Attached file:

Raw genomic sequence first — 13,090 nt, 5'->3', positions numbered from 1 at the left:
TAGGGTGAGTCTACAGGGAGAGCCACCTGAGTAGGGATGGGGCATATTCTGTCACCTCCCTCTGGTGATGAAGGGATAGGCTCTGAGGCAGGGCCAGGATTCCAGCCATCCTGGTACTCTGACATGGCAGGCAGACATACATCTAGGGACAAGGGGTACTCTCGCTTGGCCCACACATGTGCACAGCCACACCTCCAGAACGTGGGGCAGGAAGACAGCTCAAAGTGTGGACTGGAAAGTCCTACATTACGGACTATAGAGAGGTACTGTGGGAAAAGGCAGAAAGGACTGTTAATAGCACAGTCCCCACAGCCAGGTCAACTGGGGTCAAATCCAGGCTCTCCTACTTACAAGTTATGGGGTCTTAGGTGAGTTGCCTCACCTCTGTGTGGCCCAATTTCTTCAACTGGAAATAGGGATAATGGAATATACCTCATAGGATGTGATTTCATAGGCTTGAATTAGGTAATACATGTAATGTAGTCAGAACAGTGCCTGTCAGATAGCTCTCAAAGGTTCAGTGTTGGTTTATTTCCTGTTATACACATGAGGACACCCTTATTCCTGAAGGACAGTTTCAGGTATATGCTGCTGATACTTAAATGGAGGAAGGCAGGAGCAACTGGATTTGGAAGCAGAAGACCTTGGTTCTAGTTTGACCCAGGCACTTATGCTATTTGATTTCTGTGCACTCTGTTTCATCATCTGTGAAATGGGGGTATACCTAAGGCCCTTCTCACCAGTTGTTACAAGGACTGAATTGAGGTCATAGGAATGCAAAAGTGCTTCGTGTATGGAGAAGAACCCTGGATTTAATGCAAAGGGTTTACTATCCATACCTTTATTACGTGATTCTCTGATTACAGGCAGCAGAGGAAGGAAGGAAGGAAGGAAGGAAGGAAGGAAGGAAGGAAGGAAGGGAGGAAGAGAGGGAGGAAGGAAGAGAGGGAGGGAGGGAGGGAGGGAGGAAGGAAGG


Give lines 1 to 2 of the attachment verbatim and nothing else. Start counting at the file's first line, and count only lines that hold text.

Raw genomic sequence first — 13,090 nt, 5'->3', positions numbered from 1 at the left:
TAGGGTGAGTCTACAGGGAGAGCCACCTGAGTAGGGATGGGGCATATTCTGTCACCTCCCTCTGGTGATGAAGGGATAGGCTCTGAGGCAGGGCCAGGATTCCAGCCATCCTGGTACTCTGACATGGCAGGCAGACATACATCTAGGGACAAGGGGTACTCTCGCTTGGCCCACACATGTGCACAGCCACACCTCCAGAACGTGGGGCAGGAAGACAGCTCAAAGTGTGGACTGGAAAGTCCTACATTACGGACTATAGAGAGGTACTGTGGGAAAAGGCAGAAAGGACTGTTAATAGCACAGTCCCCACAGCCAGGTCAACTGGGGTCAAATCCAGGCTCTCCTACTTACAAGTTATGGGGTCTTAGGTGAGTTGCCTCACCTCTGTGTGGCCCAATTTCTTCAACTGGAAATAGGGATAATGGAATATACCTCATAGGATGTGATTTCATAGGCTTGAATTAGGTAATACATGTAATGTAGTCAGAACAGTGCCTGTCAGATAGCTCTCAAAGGTTCAGTGTTGGTTTATTTCCTGTTATACACATGAGGACACCCTTATTCCTGAAGGACAGTTTCAGGTATATGCTGCTGATACTTAAATGGAGGAAGGCAGGAGCAACTGGATTTGGAAGCAGAAGACCTTGGTTCTAGTTTGACCCAGGCACTTATGCTATTTGATTTCTGTGCACTCTGTTTCATCATCTGTGAAATGGGGGTATACCTAAGGCCCTTCTCACCAGTTGTTACAAGGACTGAATTGAGGTCATAGGAATGCAAAAGTGCTTCGTGTATGGAGAAGAACCCTGGATTTAATGCAAAGGGTTTACTATCCATACCTTTATTACGTGATTCTCTGATTACAGGCAGCAGAGGAAGGAAGGAAGGAAGGAAGGAAGGAAGGAAGGAAGGAAGGAAGGGAGGAAGAGAGGGAGGAAGGAAGAGAGGGAGGGAGGGAGGGAGGGAGGAAGGAAGG